On the long run, FAFCE has been closely following the question of demographic challenges with the new start of the European Commission and the European Parliament in the Fall and with the Croatian Presidency of the Council of the EU since January, who set demographic challenges as one of its top priorities. I met on the 25th of February with the European Commission Vice-President for Democracy and Demography, Dubravka Šuica, whose Cabinet just released a Report on Demographic Change (17 June 2020). In the European Parliament, we welcomed in January the creation of an Intergroup on Demographic Challenges, Family-Life Balance and Youth Transitions. At the same time, FAFCE’s perspective was echoed in two reports on demography drafted respectively by the European Economic and Social Committee and by the Committee of the Regions, which underlined the importance to consider family spending as an investment, the crucial statement that “having a child should not be a cause of poverty” and the long-term necessity to provide young couples wishing to start a family with a welcoming environment and family-friendly policies. To reflect on all these progresses within the European Union, FAFCE organised a Webinar on the 25th of June on “Demographic Challenges and Sustainable Development” and invited representatives of the European Commission, of the Croatian Presidency and Members of the European Parliament. This Webinar stressed the importance for the recovery tools currently developed to directly benefit families. As I stated during the Webinar, “we need to build a new paradigm to put the family at the centre of long-term public policies in Europe”. Families need concrete actions to respond to their needs when facing the consequences of the pandemic and of the demographic changes.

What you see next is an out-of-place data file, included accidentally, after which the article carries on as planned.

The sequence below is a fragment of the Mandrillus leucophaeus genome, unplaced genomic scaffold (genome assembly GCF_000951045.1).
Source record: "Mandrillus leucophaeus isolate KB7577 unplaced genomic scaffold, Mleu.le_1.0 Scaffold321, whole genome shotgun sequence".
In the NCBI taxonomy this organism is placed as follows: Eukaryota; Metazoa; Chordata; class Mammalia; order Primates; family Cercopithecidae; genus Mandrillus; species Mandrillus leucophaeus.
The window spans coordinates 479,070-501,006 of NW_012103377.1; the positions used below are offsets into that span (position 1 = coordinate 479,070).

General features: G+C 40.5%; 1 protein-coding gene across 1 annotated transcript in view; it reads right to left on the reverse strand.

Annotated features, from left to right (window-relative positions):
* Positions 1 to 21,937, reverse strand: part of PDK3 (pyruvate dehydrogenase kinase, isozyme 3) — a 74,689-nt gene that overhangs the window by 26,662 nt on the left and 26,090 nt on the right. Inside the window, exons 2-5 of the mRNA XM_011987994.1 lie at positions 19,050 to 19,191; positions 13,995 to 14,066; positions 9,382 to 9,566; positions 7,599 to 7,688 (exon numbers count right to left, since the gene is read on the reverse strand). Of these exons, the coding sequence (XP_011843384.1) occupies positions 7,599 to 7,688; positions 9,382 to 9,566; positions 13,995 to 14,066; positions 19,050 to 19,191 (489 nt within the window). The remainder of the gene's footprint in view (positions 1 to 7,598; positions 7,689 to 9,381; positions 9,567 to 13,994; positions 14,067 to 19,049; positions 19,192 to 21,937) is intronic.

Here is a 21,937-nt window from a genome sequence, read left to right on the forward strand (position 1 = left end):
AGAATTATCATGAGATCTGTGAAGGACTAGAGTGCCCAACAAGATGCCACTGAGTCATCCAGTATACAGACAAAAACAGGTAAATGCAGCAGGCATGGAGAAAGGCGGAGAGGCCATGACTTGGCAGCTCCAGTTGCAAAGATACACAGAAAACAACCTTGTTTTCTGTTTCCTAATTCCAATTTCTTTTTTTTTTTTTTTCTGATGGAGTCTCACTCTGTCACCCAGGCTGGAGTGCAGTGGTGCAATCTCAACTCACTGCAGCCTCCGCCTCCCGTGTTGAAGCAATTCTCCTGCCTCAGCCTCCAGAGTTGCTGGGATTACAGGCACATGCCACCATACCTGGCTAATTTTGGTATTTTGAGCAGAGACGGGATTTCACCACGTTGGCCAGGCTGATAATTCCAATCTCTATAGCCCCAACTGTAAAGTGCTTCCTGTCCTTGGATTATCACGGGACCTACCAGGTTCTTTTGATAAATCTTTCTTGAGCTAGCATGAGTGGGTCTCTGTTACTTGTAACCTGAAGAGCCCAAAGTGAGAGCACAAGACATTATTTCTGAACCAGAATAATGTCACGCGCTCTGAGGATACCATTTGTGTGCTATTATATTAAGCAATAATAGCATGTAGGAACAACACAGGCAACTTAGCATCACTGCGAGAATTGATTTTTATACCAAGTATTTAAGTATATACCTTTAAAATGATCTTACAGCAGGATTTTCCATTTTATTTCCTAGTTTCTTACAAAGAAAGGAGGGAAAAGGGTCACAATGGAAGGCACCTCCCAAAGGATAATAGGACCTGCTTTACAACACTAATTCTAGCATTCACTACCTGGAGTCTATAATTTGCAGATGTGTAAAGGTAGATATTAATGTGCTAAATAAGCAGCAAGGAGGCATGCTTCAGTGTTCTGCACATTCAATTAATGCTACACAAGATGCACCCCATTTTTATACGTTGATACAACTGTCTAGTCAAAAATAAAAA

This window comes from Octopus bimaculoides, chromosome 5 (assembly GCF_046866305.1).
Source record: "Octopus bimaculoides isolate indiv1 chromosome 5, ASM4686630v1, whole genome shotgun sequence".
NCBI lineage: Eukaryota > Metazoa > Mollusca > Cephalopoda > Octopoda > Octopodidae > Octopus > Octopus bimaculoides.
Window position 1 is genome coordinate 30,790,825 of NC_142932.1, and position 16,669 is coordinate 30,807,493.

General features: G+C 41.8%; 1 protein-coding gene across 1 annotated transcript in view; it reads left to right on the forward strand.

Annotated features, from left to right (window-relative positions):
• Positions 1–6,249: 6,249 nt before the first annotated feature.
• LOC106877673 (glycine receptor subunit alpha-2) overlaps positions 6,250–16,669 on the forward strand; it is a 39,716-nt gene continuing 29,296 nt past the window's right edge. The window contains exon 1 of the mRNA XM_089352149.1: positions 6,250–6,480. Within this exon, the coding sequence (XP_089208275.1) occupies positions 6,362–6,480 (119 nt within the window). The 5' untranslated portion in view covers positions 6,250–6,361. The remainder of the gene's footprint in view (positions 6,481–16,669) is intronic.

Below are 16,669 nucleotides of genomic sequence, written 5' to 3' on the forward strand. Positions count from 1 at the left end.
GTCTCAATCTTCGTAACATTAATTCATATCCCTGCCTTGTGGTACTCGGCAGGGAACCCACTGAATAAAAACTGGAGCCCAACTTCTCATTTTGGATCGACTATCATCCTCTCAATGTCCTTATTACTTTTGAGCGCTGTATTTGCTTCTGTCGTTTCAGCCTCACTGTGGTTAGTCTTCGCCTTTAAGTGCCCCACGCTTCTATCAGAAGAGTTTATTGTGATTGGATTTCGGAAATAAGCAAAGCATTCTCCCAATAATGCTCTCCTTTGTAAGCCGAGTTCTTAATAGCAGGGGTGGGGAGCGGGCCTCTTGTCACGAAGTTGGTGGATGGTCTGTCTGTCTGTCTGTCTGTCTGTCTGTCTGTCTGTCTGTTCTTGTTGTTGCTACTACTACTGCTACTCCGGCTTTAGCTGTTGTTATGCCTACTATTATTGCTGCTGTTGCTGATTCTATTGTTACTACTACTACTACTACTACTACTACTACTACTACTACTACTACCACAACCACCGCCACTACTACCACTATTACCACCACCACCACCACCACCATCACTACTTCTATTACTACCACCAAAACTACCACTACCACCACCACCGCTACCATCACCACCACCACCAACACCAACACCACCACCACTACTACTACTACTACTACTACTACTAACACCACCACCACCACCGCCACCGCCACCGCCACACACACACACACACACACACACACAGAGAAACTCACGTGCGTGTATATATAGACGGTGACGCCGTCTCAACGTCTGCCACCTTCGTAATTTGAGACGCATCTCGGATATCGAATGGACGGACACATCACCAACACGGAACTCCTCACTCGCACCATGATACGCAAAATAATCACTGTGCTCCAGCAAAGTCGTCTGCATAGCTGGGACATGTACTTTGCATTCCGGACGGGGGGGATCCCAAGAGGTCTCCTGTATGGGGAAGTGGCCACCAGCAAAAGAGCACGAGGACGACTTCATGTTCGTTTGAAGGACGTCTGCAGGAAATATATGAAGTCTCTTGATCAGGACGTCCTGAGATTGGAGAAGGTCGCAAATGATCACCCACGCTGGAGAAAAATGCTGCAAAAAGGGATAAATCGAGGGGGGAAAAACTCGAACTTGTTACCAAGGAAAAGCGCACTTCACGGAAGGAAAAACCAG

Also last month, FAFCE took a strong position regarding surrogacy following the scandal in Ukraine, where a video showed 46 babies, born from surrogacy, waiting for foreigners who agreed a contract for their purchase to be allowed to enter the country. FAFCE reiterated its call on European decision-makers to take the necessary steps to ban the practice of surrogacy internationally. FAFCE worked both within the European Parliament and the Council of Europe to raise awareness on this worrying reality and on the striking violations of human rights that the practice of surrogacy constitutes.